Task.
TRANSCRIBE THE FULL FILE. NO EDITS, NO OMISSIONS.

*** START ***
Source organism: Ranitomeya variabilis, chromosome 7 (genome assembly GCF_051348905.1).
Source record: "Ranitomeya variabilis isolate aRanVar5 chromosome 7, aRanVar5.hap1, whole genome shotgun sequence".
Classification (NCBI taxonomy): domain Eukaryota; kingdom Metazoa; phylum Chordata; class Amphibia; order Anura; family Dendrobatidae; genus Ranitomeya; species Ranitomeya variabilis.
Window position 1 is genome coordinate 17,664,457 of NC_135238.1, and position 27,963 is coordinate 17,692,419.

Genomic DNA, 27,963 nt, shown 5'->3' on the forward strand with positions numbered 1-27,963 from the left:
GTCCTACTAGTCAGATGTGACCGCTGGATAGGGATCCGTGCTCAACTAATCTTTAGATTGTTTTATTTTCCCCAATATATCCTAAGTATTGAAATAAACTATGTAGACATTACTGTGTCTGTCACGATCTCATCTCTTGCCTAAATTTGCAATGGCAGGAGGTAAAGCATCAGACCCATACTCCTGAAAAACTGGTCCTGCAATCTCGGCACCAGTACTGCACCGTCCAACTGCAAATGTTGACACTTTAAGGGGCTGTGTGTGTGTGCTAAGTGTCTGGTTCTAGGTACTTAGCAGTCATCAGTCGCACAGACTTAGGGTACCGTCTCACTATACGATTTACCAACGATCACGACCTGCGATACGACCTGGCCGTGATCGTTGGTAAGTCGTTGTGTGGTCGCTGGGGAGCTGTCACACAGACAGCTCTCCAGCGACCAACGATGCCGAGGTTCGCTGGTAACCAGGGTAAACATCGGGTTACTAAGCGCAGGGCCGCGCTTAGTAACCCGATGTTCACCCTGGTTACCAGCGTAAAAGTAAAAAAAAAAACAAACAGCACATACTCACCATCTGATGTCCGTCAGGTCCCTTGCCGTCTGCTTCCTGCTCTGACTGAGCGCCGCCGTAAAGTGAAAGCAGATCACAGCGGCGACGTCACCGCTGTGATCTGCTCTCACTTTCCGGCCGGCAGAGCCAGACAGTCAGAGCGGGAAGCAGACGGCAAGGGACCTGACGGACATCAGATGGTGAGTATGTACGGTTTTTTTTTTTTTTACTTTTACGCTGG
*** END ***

Source organism: Ranitomeya variabilis, chromosome 7 (genome assembly GCF_051348905.1).
Source record: "Ranitomeya variabilis isolate aRanVar5 chromosome 7, aRanVar5.hap1, whole genome shotgun sequence".
Classification (NCBI taxonomy): domain Eukaryota; kingdom Metazoa; phylum Chordata; class Amphibia; order Anura; family Dendrobatidae; genus Ranitomeya; species Ranitomeya variabilis.
Window position 1 is genome coordinate 17,664,457 of NC_135238.1, and position 27,963 is coordinate 17,692,419.

Genomic DNA, 27,963 nt, shown 5'->3' on the forward strand with positions numbered 1-27,963 from the left:
GTCCTACTAGTCAGATGTGACCGCTGGATAGGGATCCGTGCTCAACTAATCTTTAGATTGTTTTATTTTCCCCAATATATCCTAAGTATTGAAATAAACTATGTAGACATTACTGTGTCTGTCACGATCTCATCTCTTGCCTAAATTTGCAATGGCAGGAGGTAAAGCATCAGACCCATACTCCTGAAAAACTGGTCCTGCAATCTCGGCACCAGTACTGCACCGTCCAACTGCAAATGTTGACACTTTAAGGGGCTGTGTGTGTGTGCTAAGTGTCTGGTTCTAGGTACTTAGCAGTCATCAGTCGCACAGACTTAGGGTACCGTCTCACTATACGATTTACCAACGATCACGACCTGCGATACGACCTGGCCGTGATCGTTGGTAAGTCGTTGTGTGGTCGCTGGGGAGCTGTCACACAGACAGCTCTCCAGCGACCAACGATGCCGAGGTTCGCTGGTAACCAGGGTAAACATCGGGTTACTAAGCGCAGGGCCGCGCTTAGTAACCCGATGTTCACCCTGGTTACCAGCGTAAAAGTAAAAAAAAAAACAAACAGCACATACTCACCATCTGATGTCCGTCAGGTCCCTTGCCGTCTGCTTCCTGCTCTGACTGAGCGCCGCCGTAAAGTGAAAGCAGATCACAGCGGCGACGTCACCGCTGTGATCTGCTCTCACTTTCCGGCCGGCAGAGCCAGACAGTCAGAGCGGGAAGCAGACGGCAAGGGACCTGACGGACATCAGATGGTGAGTATGTACGGTTTTTTTTTTTTTTACTTTTACGCTGG